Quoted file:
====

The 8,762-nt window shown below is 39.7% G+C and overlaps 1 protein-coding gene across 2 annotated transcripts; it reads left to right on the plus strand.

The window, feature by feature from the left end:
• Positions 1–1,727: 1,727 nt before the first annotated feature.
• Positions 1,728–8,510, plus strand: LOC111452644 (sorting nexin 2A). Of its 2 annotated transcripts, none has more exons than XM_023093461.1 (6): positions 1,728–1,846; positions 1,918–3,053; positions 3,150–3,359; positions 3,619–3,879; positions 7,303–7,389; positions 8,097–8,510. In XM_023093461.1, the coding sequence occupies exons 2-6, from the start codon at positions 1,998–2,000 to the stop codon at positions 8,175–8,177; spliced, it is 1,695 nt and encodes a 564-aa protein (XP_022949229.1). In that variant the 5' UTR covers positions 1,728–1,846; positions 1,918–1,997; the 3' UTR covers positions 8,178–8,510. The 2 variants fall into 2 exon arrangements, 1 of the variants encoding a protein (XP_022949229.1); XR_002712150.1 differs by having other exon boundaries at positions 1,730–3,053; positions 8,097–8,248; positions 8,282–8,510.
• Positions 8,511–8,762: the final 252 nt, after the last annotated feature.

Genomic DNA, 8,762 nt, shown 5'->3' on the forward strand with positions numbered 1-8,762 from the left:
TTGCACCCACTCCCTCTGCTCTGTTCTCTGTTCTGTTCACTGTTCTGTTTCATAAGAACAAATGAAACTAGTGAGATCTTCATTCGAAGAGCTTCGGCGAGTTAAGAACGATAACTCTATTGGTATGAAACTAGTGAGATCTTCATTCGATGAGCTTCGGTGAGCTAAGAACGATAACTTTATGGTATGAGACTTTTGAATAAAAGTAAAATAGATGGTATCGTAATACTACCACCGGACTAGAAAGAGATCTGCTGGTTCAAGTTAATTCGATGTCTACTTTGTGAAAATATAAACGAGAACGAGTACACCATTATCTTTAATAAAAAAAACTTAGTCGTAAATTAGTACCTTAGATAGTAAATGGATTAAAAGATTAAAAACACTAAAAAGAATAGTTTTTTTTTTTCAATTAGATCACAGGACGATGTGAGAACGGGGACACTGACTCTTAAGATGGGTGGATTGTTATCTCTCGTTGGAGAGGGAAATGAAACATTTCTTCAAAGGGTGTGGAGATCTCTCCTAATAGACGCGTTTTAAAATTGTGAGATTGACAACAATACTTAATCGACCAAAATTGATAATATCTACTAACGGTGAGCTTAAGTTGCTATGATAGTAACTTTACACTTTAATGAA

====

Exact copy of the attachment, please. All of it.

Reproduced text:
The 8,762-nt window shown below is 39.7% G+C and overlaps 1 protein-coding gene across 2 annotated transcripts; it reads left to right on the plus strand.

The window, feature by feature from the left end:
• Positions 1–1,727: 1,727 nt before the first annotated feature.
• Positions 1,728–8,510, plus strand: LOC111452644 (sorting nexin 2A). Of its 2 annotated transcripts, none has more exons than XM_023093461.1 (6): positions 1,728–1,846; positions 1,918–3,053; positions 3,150–3,359; positions 3,619–3,879; positions 7,303–7,389; positions 8,097–8,510. In XM_023093461.1, the coding sequence occupies exons 2-6, from the start codon at positions 1,998–2,000 to the stop codon at positions 8,175–8,177; spliced, it is 1,695 nt and encodes a 564-aa protein (XP_022949229.1). In that variant the 5' UTR covers positions 1,728–1,846; positions 1,918–1,997; the 3' UTR covers positions 8,178–8,510. The 2 variants fall into 2 exon arrangements, 1 of the variants encoding a protein (XP_022949229.1); XR_002712150.1 differs by having other exon boundaries at positions 1,730–3,053; positions 8,097–8,248; positions 8,282–8,510.
• Positions 8,511–8,762: the final 252 nt, after the last annotated feature.

Genomic DNA, 8,762 nt, shown 5'->3' on the forward strand with positions numbered 1-8,762 from the left:
TTGCACCCACTCCCTCTGCTCTGTTCTCTGTTCTGTTCACTGTTCTGTTTCATAAGAACAAATGAAACTAGTGAGATCTTCATTCGAAGAGCTTCGGCGAGTTAAGAACGATAACTCTATTGGTATGAAACTAGTGAGATCTTCATTCGATGAGCTTCGGTGAGCTAAGAACGATAACTTTATGGTATGAGACTTTTGAATAAAAGTAAAATAGATGGTATCGTAATACTACCACCGGACTAGAAAGAGATCTGCTGGTTCAAGTTAATTCGATGTCTACTTTGTGAAAATATAAACGAGAACGAGTACACCATTATCTTTAATAAAAAAAACTTAGTCGTAAATTAGTACCTTAGATAGTAAATGGATTAAAAGATTAAAAACACTAAAAAGAATAGTTTTTTTTTTTCAATTAGATCACAGGACGATGTGAGAACGGGGACACTGACTCTTAAGATGGGTGGATTGTTATCTCTCGTTGGAGAGGGAAATGAAACATTTCTTCAAAGGGTGTGGAGATCTCTCCTAATAGACGCGTTTTAAAATTGTGAGATTGACAACAATACTTAATCGACCAAAATTGATAATATCTACTAACGGTGAGCTTAAGTTGCTATGATAGTAACTTTACACTTTAATGAA